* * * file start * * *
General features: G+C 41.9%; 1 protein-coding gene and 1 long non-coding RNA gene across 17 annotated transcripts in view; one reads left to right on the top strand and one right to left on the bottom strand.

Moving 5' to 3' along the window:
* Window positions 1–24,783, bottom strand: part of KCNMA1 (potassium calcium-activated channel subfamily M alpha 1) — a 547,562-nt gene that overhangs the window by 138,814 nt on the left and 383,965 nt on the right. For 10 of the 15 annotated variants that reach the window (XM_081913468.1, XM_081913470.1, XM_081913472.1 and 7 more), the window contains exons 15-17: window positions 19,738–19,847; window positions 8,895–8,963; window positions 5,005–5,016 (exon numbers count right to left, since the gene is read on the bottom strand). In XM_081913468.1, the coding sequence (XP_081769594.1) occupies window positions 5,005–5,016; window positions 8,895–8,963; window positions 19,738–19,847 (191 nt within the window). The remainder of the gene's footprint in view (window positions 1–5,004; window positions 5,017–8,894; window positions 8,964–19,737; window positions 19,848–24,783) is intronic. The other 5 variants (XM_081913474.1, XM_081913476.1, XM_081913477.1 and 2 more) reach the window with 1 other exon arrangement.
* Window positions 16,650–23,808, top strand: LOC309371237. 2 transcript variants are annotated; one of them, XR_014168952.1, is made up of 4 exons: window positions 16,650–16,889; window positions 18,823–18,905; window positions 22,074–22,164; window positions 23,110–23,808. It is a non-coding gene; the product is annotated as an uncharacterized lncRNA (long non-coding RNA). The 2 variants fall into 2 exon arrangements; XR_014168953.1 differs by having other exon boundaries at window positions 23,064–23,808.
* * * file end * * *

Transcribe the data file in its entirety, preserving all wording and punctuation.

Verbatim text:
General features: G+C 41.9%; 1 protein-coding gene and 1 long non-coding RNA gene across 17 annotated transcripts in view; one reads left to right on the top strand and one right to left on the bottom strand.

Moving 5' to 3' along the window:
* Window positions 1–24,783, bottom strand: part of KCNMA1 (potassium calcium-activated channel subfamily M alpha 1) — a 547,562-nt gene that overhangs the window by 138,814 nt on the left and 383,965 nt on the right. For 10 of the 15 annotated variants that reach the window (XM_081913468.1, XM_081913470.1, XM_081913472.1 and 7 more), the window contains exons 15-17: window positions 19,738–19,847; window positions 8,895–8,963; window positions 5,005–5,016 (exon numbers count right to left, since the gene is read on the bottom strand). In XM_081913468.1, the coding sequence (XP_081769594.1) occupies window positions 5,005–5,016; window positions 8,895–8,963; window positions 19,738–19,847 (191 nt within the window). The remainder of the gene's footprint in view (window positions 1–5,004; window positions 5,017–8,894; window positions 8,964–19,737; window positions 19,848–24,783) is intronic. The other 5 variants (XM_081913474.1, XM_081913476.1, XM_081913477.1 and 2 more) reach the window with 1 other exon arrangement.
* Window positions 16,650–23,808, top strand: LOC309371237. 2 transcript variants are annotated; one of them, XR_014168952.1, is made up of 4 exons: window positions 16,650–16,889; window positions 18,823–18,905; window positions 22,074–22,164; window positions 23,110–23,808. It is a non-coding gene; the product is annotated as an uncharacterized lncRNA (long non-coding RNA). The 2 variants fall into 2 exon arrangements; XR_014168953.1 differs by having other exon boundaries at window positions 23,064–23,808.